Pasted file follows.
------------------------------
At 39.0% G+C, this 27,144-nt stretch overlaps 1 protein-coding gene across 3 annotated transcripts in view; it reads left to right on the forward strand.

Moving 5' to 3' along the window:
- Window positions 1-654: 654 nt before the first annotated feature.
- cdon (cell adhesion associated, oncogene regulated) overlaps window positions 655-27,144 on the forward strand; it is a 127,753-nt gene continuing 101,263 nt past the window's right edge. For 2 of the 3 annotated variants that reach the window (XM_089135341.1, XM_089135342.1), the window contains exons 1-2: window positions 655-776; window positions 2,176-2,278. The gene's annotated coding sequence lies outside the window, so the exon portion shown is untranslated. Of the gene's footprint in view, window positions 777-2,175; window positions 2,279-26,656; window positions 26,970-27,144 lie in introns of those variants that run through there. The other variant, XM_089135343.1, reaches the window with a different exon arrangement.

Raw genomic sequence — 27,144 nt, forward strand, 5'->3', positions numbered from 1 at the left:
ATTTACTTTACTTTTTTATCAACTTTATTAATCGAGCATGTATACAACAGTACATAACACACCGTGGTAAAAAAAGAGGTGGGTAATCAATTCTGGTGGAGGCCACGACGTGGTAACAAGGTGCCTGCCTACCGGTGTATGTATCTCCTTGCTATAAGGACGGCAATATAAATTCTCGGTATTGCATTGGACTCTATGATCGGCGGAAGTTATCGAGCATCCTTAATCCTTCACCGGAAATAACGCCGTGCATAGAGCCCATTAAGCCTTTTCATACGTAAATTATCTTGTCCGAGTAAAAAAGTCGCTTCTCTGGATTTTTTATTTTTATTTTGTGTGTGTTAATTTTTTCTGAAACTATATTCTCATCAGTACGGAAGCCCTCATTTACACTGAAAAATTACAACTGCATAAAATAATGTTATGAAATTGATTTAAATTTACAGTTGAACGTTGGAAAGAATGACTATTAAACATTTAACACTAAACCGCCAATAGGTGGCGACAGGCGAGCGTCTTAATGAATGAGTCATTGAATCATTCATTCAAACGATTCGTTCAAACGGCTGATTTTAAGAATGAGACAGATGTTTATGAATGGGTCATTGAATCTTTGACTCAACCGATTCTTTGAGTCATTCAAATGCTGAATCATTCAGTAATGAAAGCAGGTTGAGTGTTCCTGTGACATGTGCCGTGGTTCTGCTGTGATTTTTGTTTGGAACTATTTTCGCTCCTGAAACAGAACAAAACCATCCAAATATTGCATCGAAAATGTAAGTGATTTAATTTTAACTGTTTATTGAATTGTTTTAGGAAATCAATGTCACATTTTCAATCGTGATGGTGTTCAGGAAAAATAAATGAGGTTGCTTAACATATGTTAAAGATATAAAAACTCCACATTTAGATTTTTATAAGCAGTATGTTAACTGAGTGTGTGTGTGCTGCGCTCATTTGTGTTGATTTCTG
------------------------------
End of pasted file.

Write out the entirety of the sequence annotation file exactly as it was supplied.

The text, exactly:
At 39.0% G+C, this 27,144-nt stretch overlaps 1 protein-coding gene across 3 annotated transcripts in view; it reads left to right on the forward strand.

Moving 5' to 3' along the window:
- Window positions 1-654: 654 nt before the first annotated feature.
- cdon (cell adhesion associated, oncogene regulated) overlaps window positions 655-27,144 on the forward strand; it is a 127,753-nt gene continuing 101,263 nt past the window's right edge. For 2 of the 3 annotated variants that reach the window (XM_089135341.1, XM_089135342.1), the window contains exons 1-2: window positions 655-776; window positions 2,176-2,278. The gene's annotated coding sequence lies outside the window, so the exon portion shown is untranslated. Of the gene's footprint in view, window positions 777-2,175; window positions 2,279-26,656; window positions 26,970-27,144 lie in introns of those variants that run through there. The other variant, XM_089135343.1, reaches the window with a different exon arrangement.

Raw genomic sequence — 27,144 nt, forward strand, 5'->3', positions numbered from 1 at the left:
ATTTACTTTACTTTTTTATCAACTTTATTAATCGAGCATGTATACAACAGTACATAACACACCGTGGTAAAAAAAGAGGTGGGTAATCAATTCTGGTGGAGGCCACGACGTGGTAACAAGGTGCCTGCCTACCGGTGTATGTATCTCCTTGCTATAAGGACGGCAATATAAATTCTCGGTATTGCATTGGACTCTATGATCGGCGGAAGTTATCGAGCATCCTTAATCCTTCACCGGAAATAACGCCGTGCATAGAGCCCATTAAGCCTTTTCATACGTAAATTATCTTGTCCGAGTAAAAAAGTCGCTTCTCTGGATTTTTTATTTTTATTTTGTGTGTGTTAATTTTTTCTGAAACTATATTCTCATCAGTACGGAAGCCCTCATTTACACTGAAAAATTACAACTGCATAAAATAATGTTATGAAATTGATTTAAATTTACAGTTGAACGTTGGAAAGAATGACTATTAAACATTTAACACTAAACCGCCAATAGGTGGCGACAGGCGAGCGTCTTAATGAATGAGTCATTGAATCATTCATTCAAACGATTCGTTCAAACGGCTGATTTTAAGAATGAGACAGATGTTTATGAATGGGTCATTGAATCTTTGACTCAACCGATTCTTTGAGTCATTCAAATGCTGAATCATTCAGTAATGAAAGCAGGTTGAGTGTTCCTGTGACATGTGCCGTGGTTCTGCTGTGATTTTTGTTTGGAACTATTTTCGCTCCTGAAACAGAACAAAACCATCCAAATATTGCATCGAAAATGTAAGTGATTTAATTTTAACTGTTTATTGAATTGTTTTAGGAAATCAATGTCACATTTTCAATCGTGATGGTGTTCAGGAAAAATAAATGAGGTTGCTTAACATATGTTAAAGATATAAAAACTCCACATTTAGATTTTTATAAGCAGTATGTTAACTGAGTGTGTGTGTGCTGCGCTCATTTGTGTTGATTTCTG